The Board of Library Trustees has requested that two articles be placed on the warrant for the Town Meeting scheduled for November 18 to meet those requirements.  The first article requests that Town Meeting vote to appropriate funds from free cash, and the second article requests that Town Meeting authorize the Town Moderator to appoint a seven member building facility study committee. These are being placed on the warrant in November because the state requires applicants to secure local funding by May, which is before the time that Seekonk usually holds its Annual Financial Town Meeting.  

You will be hearing much more from the library staff and trustees about the warrant articles and the planning process in the near future.  Please e-mail me your comments, suggestions and questions, or send a quick message by clicking on the Feedback tab on the left.

Peter Fuller, Library Director

Please Attend This Important Meeting

Print Friendly

The Board of Library Trustees will discuss two important topics at their meeting on Wednesday, September 25. The first is the possible renovation or expansion of the library. At this meeting, I will present an overview of the building planning and construction grant process. More information about this can be found on the library blog. The second topic is the proposed construction of a Veterans Memorial Park on land adjacent to the library and the Seekonk Meadows. At the last meeting of the Library Trustees, representatives of the Veterans Memorial Committee presented a modification of their original proposal. Follow the links below to view these two proposals. These projects are closely linked because of the limited availability of town-owned land that is both adjacent to the library and suitable for construction. The Board of Trustees wishes to hear from the citizens of Seekonk on these issues affecting the future of the library. The Library Trustees plan to vote on the memorial proposal at this meeting. I know that the Library Trustees will greatly appreciate your attendance at this important discussion. The meeting starts at 6:00 p.m. and will be held in the large meeting room.  — Peter Fuller, Library Director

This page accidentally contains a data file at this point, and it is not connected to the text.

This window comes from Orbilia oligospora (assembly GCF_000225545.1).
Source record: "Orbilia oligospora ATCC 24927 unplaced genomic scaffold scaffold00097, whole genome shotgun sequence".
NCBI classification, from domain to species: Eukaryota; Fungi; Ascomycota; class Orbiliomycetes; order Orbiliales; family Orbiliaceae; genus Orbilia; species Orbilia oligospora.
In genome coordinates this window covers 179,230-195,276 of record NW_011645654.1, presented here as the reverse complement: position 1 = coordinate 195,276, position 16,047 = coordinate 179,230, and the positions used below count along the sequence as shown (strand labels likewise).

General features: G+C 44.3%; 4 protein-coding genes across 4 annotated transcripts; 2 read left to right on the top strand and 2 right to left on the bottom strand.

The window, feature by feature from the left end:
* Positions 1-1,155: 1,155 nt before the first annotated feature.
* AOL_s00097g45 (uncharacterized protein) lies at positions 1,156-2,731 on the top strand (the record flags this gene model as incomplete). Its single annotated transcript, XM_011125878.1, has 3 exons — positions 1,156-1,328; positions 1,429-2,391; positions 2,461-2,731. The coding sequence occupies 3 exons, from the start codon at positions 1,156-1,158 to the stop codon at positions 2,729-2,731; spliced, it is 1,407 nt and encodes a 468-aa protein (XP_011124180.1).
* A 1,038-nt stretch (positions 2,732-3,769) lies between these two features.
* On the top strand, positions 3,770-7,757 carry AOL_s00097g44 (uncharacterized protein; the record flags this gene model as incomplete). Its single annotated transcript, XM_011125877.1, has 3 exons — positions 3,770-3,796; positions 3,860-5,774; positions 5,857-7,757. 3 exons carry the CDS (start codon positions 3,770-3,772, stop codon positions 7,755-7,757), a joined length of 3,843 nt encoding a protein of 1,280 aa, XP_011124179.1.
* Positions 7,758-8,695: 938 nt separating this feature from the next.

Veterans’ Memorial Park Plan-1 / Plan-2 

Library Takes First Steps Towards a Better Building

Print Friendly

In June, the Massachusetts Board of Library Commissioners (MBLC) announced that it would be starting another round of library construction grants. These grant rounds occur at five to eight year intervals. On average, the state has awarded fifty percent of the total eligible costs of library construction projects. To receive a construction grant, a library must engage in a complex and highly competitive process. Earlier this month, the Board of Trustees sent a letter of intent to the MBLC to officially notify the commissioners that Seekonk will be applying for a building planning grant. Seekonk Public Library has taken the first step in that process by stating its intention to seek funds to study the facility needs of the library and how those needs can best be met.

Developing a library facility that will meet the needs of a community for the next twenty-five years is an extremely complex and difficult task. State officials recognize this difficulty, so the MBLC grants money to libraries to do thorough studies before embarking on a building project. The MBLC wants to see a well-developed plan before the commissioners will consider awarding millions of dollars for construction. These planning grants fund activities in the initial study phase of a building project. These activities include service needs assessments, site selection and evaluation, construction feasibility studies, schematic designs, and cost analyses. In short, it will provide a study committee composed of Seekonk citizens with all of the information needed to make informed choices on how to best meet the facility needs of the library.